Bronze-Casting and Organization of Production at Kalnik-Igrisce (Croatia)

By Vrdoljak, Snjezana; Forenbaher, Staso | Antiquity, September 1995 | Go to article overview
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Bronze-Casting and Organization of Production at Kalnik-Igrisce (Croatia)


Vrdoljak, Snjezana, Forenbaher, Staso, Antiquity


Recent excavations at the Late Bronze Age settlement site of Kalnik-Igrisce, northwestern Croatia, have brought to light evidence of small-scale bronze-casting. From that evidence, and the pattern of similar evidence from other sites in the southwestern part of the Middle Danubian Basin, conclusions can be drawn about circulation of metal and its control by an elite.

One key issue in recent discussions of production organization in hierarchical societies is the relationship between craft specialists and the social elite (Clark & Parry 1990; Costin 1991). Most studies distinguish two basic categories of products: utilitarian and prestige. Monopolizing access to prestige items should be of concern to the elite, as these objects define status and legitimize power. Workshops producing elite goods should be fairly few in number and located in major settlements, where they could be supervised by the central authority. We would expect them to be operated by a restricted number of master craftsmen, 'attached specialists' sponsored by the elite (Brumfiel & Earle 1987: 5). Production of utilitarian items - less tightly controlled or even left to the individual initiative of independent specialists - will be more widespread across the landscape (Wells 1984: 52, 65-70).

During the Middle Danubian Late Bronze Age, bronze continued in use for producing exquisite luxury items, such as bronze vessels, swords, defensive weaponry and elaborate decorative pieces. By that time it is also common enough to be widely used in agricultural and wood-working tools, in less ostentatious decorative elements and for other mundane purposes.

Presently available evidence of metallurgical activities from the southwestern part of the Middle Danubian Basin lends general support to the production model outlined above. New data related to this issue comes from the Late Bronze Age settlement of Kalnik-Igrisce.

Kalnik: the site and the evidence for bronze-casting

Kalnik is a group of steep wooded hills drained by small rivers, some 50 km northeast of Zagreb in northwestern Croatia [ILLUSTRATION FOR FIGURE 1 OMITTED]. Elevation varies between 500 and 600 m above sea-level, reaching the highest point in Vranilac (641 m). The Late Bronze Age site of Igrisce is situated directly beneath the main summit, at about 500 m above sea-level, on a 2-km long and 100-200-m wide inclined bench which breaks the steep south-facing slope. The rocky summit ridge protects it from the northern winds, while its position provides a controlling view of the wide valley below. Several springs are located in the immediate vicinity (Homen 1988).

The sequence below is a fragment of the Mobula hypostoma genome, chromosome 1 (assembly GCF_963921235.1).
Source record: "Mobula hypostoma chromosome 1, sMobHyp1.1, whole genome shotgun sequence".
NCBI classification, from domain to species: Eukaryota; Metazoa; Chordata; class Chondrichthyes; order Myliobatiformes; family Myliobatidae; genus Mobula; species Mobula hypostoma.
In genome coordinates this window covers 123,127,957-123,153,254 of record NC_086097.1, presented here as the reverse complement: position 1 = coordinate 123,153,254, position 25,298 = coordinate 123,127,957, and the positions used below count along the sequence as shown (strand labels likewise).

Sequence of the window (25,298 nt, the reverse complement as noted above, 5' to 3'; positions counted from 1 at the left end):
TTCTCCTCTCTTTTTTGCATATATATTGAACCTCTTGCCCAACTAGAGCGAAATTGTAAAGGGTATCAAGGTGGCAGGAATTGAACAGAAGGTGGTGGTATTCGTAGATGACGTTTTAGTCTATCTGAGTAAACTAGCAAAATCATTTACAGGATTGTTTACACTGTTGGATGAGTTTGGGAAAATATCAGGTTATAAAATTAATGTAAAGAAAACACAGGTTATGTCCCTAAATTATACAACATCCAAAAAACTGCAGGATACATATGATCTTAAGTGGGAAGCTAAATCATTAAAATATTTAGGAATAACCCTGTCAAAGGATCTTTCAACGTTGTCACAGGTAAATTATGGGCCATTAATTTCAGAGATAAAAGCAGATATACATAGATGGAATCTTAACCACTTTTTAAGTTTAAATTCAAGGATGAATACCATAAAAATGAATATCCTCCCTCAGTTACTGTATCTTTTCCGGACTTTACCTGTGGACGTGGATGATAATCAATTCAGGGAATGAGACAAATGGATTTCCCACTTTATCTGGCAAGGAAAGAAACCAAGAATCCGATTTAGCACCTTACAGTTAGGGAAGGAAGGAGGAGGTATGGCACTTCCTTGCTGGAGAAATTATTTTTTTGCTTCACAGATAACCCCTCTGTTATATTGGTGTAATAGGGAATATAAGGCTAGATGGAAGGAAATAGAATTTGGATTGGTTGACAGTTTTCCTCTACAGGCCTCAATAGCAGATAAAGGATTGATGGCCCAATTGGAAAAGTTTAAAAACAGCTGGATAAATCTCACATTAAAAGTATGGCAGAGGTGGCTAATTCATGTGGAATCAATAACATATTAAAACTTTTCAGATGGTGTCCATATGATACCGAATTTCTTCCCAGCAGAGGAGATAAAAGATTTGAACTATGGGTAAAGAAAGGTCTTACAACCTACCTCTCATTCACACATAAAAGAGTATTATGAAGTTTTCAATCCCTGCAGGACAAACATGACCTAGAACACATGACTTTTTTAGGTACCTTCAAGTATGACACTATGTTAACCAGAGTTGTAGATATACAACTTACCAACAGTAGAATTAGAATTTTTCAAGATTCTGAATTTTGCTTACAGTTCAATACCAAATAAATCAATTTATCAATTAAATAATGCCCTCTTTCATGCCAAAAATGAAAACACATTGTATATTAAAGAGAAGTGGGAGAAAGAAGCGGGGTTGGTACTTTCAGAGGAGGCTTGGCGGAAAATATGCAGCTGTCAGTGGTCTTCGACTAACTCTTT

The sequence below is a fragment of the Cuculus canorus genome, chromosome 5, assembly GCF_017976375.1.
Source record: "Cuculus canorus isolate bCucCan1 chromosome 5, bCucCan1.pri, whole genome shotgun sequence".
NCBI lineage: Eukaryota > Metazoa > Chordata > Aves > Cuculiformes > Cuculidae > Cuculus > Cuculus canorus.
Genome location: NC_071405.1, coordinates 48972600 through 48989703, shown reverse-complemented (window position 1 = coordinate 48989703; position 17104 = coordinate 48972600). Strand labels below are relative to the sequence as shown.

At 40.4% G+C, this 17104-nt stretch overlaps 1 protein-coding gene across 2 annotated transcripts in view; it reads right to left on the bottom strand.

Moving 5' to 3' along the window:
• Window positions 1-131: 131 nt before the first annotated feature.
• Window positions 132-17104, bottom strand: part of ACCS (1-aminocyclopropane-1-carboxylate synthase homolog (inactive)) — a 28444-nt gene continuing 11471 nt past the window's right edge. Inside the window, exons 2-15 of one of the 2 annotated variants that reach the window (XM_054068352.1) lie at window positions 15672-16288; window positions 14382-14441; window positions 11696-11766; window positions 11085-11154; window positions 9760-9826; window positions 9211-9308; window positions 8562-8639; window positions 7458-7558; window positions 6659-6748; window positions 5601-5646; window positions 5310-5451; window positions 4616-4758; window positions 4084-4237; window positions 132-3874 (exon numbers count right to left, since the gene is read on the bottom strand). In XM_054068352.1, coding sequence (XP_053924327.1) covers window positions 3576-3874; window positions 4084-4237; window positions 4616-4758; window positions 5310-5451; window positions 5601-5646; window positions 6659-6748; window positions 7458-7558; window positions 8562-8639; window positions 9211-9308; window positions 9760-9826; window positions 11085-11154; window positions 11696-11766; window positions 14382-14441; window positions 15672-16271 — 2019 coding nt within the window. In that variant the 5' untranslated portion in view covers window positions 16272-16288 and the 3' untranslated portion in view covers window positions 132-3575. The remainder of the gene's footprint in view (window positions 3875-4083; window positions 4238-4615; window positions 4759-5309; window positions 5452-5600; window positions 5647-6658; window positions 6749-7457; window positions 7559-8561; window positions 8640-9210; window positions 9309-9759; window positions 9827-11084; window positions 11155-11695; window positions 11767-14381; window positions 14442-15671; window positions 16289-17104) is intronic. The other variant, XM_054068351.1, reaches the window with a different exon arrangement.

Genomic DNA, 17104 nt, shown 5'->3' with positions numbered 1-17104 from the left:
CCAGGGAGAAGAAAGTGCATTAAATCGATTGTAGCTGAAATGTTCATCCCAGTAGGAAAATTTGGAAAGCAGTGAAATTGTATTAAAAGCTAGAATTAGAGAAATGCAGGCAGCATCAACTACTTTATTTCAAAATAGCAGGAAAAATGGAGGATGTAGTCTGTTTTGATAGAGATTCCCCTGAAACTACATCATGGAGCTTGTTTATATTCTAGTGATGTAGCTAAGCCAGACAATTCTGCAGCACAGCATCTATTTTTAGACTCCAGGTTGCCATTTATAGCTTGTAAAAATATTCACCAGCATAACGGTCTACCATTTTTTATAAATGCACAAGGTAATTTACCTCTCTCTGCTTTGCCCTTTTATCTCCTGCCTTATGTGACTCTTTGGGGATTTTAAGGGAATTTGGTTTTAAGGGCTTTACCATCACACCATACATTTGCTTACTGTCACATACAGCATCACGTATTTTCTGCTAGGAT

A series of surface scatters (mostly potsherds, some animal bones, occasional small bronzes) can be observed along the entire length of the bench (Majnaric-Pandzic 1990: 63). A greatly varying density of surface finds, as well as their character, suggests that the settlement consisted of fairly dispersed individual residences. There were not very many of them, probably a few dozen at most, and possibly less, for some might have shifted location during the occupation. There is no evidence of unusually rich or elaborate households, of a 'central area' within the settlement, defensive works, or any other indication of elite-organized central authority.

The excavated area (about 80 sq.m) is situated on a 10-15 [degrees] slope. The upper part of the cultural accumulation containing pottery of various periods and a large quantity of limestone rocks, has been disturbed by slope wash. The lower part (0.5 to 0.9 m thick) remains largely in situ, as the well-preserved remains of several substantially built hearths shows. It contains large quantities of pottery (over 300 sherds per cu. m on average), numerous animal bones, as well as small bronzes. Except for hearths, its general character suggests a household midden.

By its formal stylistic traits, the pottery belongs to the Baierdorf-Velatice group of the Middle Danubian Urnfield Culture (Pittioni 1954; 'Zagreb group' after Vinski-Gasparini 1983) which covers the earlier part of the Late Bronze Age, Br D-Ha A2, or 13th-11th centuries BC (Muller-Karpe 1959).

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